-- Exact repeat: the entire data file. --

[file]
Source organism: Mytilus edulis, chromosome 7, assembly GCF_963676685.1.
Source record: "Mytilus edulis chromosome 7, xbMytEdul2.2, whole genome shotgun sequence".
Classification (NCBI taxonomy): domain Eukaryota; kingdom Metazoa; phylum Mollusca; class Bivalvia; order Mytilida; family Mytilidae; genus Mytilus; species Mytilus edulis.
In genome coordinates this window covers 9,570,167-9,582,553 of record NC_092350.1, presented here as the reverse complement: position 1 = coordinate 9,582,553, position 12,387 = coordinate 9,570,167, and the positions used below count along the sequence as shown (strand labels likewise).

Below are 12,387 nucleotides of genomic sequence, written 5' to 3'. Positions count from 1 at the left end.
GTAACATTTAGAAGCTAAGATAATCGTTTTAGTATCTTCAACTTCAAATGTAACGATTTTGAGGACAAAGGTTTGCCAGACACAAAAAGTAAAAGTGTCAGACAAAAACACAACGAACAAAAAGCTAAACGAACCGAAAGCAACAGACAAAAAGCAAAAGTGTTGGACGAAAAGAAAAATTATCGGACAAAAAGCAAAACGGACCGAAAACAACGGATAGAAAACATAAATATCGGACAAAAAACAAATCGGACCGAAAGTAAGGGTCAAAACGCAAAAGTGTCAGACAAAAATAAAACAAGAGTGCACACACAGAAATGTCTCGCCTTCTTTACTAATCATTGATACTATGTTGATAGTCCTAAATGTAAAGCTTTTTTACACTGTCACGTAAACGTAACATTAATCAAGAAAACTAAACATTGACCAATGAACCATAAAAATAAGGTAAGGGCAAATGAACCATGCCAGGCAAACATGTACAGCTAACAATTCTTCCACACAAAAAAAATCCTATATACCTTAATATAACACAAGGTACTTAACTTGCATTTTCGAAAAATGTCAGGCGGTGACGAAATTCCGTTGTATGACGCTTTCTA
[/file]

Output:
Source organism: Mytilus edulis, chromosome 7, assembly GCF_963676685.1.
Source record: "Mytilus edulis chromosome 7, xbMytEdul2.2, whole genome shotgun sequence".
Classification (NCBI taxonomy): domain Eukaryota; kingdom Metazoa; phylum Mollusca; class Bivalvia; order Mytilida; family Mytilidae; genus Mytilus; species Mytilus edulis.
In genome coordinates this window covers 9,570,167-9,582,553 of record NC_092350.1, presented here as the reverse complement: position 1 = coordinate 9,582,553, position 12,387 = coordinate 9,570,167, and the positions used below count along the sequence as shown (strand labels likewise).

Below are 12,387 nucleotides of genomic sequence, written 5' to 3'. Positions count from 1 at the left end.
GTAACATTTAGAAGCTAAGATAATCGTTTTAGTATCTTCAACTTCAAATGTAACGATTTTGAGGACAAAGGTTTGCCAGACACAAAAAGTAAAAGTGTCAGACAAAAACACAACGAACAAAAAGCTAAACGAACCGAAAGCAACAGACAAAAAGCAAAAGTGTTGGACGAAAAGAAAAATTATCGGACAAAAAGCAAAACGGACCGAAAACAACGGATAGAAAACATAAATATCGGACAAAAAACAAATCGGACCGAAAGTAAGGGTCAAAACGCAAAAGTGTCAGACAAAAATAAAACAAGAGTGCACACACAGAAATGTCTCGCCTTCTTTACTAATCATTGATACTATGTTGATAGTCCTAAATGTAAAGCTTTTTTACACTGTCACGTAAACGTAACATTAATCAAGAAAACTAAACATTGACCAATGAACCATAAAAATAAGGTAAGGGCAAATGAACCATGCCAGGCAAACATGTACAGCTAACAATTCTTCCACACAAAAAAAATCCTATATACCTTAATATAACACAAGGTACTTAACTTGCATTTTCGAAAAATGTCAGGCGGTGACGAAATTCCGTTGTATGACGCTTTCTA